But does the world need a Lingua franca at all? And if it does is English really the best candidate? It reasonable to assert that an international language does make international business, liasons etc more simple and efficient. It could also be argued that the easier it is for the people of nations to converse and communicate effectively, the more readily barriers fall and people unite.

    So if a Lingua franca is useful, which is the best candidate to provide this? The problems with English include the numerous irregularities in its grammer, which make it difficult to learn as a second language. This can result in a clear divide between native and non-native speakers, wherein non-native speakers can never achieve the same level of fluency as a native speakers. Arguably, even more important, is the association between English and colonialism. This results in a resistance to converse in and use the language because of the negative connotations with the past.

    These problems are not unique to English, most national languages have these problems to some extent. Ideally, an anational international language is the answer. Languages, such as these do exist. Esperanto, Ido, Interlingua, to name but a few. However, these languages have achieved little real success. Esperanto is the most widely spoken anational language, with an estimated two million speakers. This is hardly comparable with English which has approximately 700 million speakers, or Madarin, which has 1.2 bilion. The reasons for this lack of success is debatable. The lack of culture, media and opportunities to use the languages undoubtably play a part. This lack of success does not however, mean that a language such as Esperanto, if promoted and widely taught through schools, could not provide a fairer, more neutral means of international communication.

    Whether the people who speak fluent English as a native language, who largely control the worlds media care enough about fairness or neatrality to learn a language such as Esperanto I doubt. If however, as other nations develop media empires of similar resonance and distribution to America and Hollywood. And if they select to promote films and music written in an anational language, as opposed to a national language, this language could in time spread and become a realistic alternative to English as our new Lingua Franca.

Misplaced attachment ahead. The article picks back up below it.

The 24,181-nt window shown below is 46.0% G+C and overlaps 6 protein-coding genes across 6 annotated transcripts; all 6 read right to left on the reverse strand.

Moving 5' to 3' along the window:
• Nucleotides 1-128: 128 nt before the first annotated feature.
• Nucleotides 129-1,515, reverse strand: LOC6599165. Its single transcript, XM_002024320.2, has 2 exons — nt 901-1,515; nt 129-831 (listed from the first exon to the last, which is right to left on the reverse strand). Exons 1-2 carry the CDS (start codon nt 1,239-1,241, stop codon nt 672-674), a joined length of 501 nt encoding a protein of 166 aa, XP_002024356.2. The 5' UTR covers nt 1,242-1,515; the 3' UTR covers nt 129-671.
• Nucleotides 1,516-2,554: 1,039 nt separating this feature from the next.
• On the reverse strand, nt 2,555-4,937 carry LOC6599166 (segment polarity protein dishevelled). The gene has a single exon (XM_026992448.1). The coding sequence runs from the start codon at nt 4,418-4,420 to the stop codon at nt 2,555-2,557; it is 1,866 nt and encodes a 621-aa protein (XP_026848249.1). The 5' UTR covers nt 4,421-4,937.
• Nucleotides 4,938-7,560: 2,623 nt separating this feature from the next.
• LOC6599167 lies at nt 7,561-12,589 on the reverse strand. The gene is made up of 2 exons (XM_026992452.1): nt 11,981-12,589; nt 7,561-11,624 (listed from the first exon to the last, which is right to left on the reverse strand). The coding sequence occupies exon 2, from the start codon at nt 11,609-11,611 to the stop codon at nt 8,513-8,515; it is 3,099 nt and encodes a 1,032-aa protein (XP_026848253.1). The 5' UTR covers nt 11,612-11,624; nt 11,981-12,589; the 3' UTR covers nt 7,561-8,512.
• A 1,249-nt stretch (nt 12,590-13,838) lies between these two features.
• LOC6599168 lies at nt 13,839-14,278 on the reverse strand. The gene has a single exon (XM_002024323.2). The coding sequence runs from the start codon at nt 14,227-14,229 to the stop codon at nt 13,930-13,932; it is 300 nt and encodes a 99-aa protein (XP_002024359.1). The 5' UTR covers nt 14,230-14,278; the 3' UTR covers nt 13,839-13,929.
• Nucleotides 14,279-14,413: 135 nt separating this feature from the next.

This is something we were discussing in linguistics earlier in the week. We also questioned whether English would be the lingua franca considering the spread of Chinese which is actually spoken by more people throughout the world than English.

    There's something like 6000 languages in the world at the moment, with two thirds of the world's population speaking 1 of 12 major languages. And the majority of these less known languages will have disappeared within the next half a century.

    Personally I couldn't imagine having to learn Chinese within my lifetime. I've grown up in an English dominant world and to imagine the UK shifting to diglossia with Chinese being taught predominantly before I die is a strange concept.
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    (Original post by Futility)
    It would seem to most, that English is fast becoming the language of the world. Spoken by one out of every six people in the world and numbers on the increase. Spread largely through colonialism and furthermore, through the American media and globalisation. The only real rivals in terms of sheer numbers of speakers are Mandarin and Arabic. However, the vast majority of speakers of these languanges are natives of the respective countries. English on the other hand, is the official language of a large number of countries including: the UK, Canada, Australia, New Zealand, South Africa and many other members of the commonwealth. Moreover it is the second most widely learned second language after French.

    But does the world need a Lingua franca at all? And if it does is English really the best candidate? It reasonable to assert that an international language does make international business, liasons etc more simple and efficient. It could also be argued that the easier it is for the people of nations to converse and communicate effectively, the more readily barriers fall and people unite.